the respect dare … where are the men?

Being originally from Montana, the rugged camp environment spoke volumes to my soul and love of the outdoors.  I eagerly addressed a group of camp counselors at a well-known, highly rated Christian summer camp in “the lodge.”  As I watched the group trickle in from an activity where they had climbed to the top of a pole, stood at the very top, then jumped (safely tethered, of course), an overwhelming realization took shape in front of me.  In this rustic environment, only 20% of the camp counselors were men.  Which then meant, that due to counselor-to-camper ratios, only 20% of the summer camp kids in attendance would be boys. 

I was stunned.

We did a number of leadership training activities and some public speaking exercises, and we all had a blast.  On the second day, I asked one of the leaders what the story was with the missing gender.  

“Men typically feel like church/religion/whatever is too feminine.  We just can’t get them here,” came the reply.  His comment struck a chord with me.  I’ve long felt as though the societal pendulum has swung far enough onto the side of the girls. 

Susan Pinker, in her book, The Social Paradox, quotes research that demonstrates boys dropping out of school at nearly twice the rate of girls, describing school as a waste of time, and handing in less homework.   In recent years, a number of studies have emerged, illuminating the disparity between educational success between the genders – with the boys falling behind.  This lack of interest and attendance is also represented in the church, with an overwhelming growing percentage of attendees being women. 

There is much written on this topic, but I’d encourage those of you raising boys or married to the grown up version of one, a man, to consider this question:  When’s the last time you heard anyone say, “Men are amazing!?”  And what’s going to happen to our society if we don’t start communicating that?  We women should be strong enough to be able to pay another gender a compliment, build them up via respect, and as a TEAM, move forward to impact the world.

Oh, wait, wasn’t that God’s idea? 

Dare ya to do a little internet research on “Why men hate church” and “Boys versus girls academic achievement.”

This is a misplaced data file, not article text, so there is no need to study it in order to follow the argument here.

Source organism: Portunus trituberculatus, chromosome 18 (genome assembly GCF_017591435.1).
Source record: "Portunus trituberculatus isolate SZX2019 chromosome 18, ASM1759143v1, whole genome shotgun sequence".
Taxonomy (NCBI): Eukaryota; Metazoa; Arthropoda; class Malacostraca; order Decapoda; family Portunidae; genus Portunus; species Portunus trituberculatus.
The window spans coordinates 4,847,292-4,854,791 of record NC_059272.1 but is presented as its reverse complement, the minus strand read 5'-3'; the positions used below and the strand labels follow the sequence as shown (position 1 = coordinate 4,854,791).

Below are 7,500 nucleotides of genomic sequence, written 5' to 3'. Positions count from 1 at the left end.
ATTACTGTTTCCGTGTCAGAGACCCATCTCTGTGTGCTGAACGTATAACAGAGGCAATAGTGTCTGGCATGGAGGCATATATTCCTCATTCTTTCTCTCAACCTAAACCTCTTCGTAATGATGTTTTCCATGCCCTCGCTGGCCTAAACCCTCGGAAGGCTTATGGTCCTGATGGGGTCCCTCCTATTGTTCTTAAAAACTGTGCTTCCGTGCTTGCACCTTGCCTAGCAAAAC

What conclusions do YOU draw?  More importantly, what do you think we can DO about it?  Further info is here:

Dare you to subscribe, comment, or share!   Double Dog Dare you to impact the life of a modern day knight in a positive way…encourage your boys to become real men…not abusive, arrogant, or rude, but MEN, worthy of honor and respect. 



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3 thoughts on “the respect dare … where are the men?

  1. Very well said, Nina. I will be more intentional to encourage my husband when my son is in ear shot (and out, but I want him to hear that I think his dad is capable and amazing), and encourage my son more – that YES he can!

  2. So much of school is geared towards girls – it didn’t used to be, in fact, it used to be more geared toward boys…but we’ve swung too far past treating both genders equally, and are seeing the results of that.

    And boys CAN write – I’ve seen and read some amazing young authors coming out of our homeschool PEP association. The issue is getting the ones in public schools taught and encouraged in ways they can hear.

    I think it’s a national crisis, but we can’t see it yet.

  3. Nina,
    At a recent General Electric scholarship ceremony, 30 of the 36 recipients were girls (my daughter was one). I asked my husband, “Where are all the boys?” He said, “Boys can’t write.” meaning the essay that was a part of the scholarship application. My daughter thought it was that guys won’t take the time to fill out the detailed application. I think that maybe the guys focus so much on sports that they miss other opportunities that scholarship granters like GE are looking for. Several of the girls were active in sports, but they also excelled academically, volunteered and belonged to clubs. Where were the boys?

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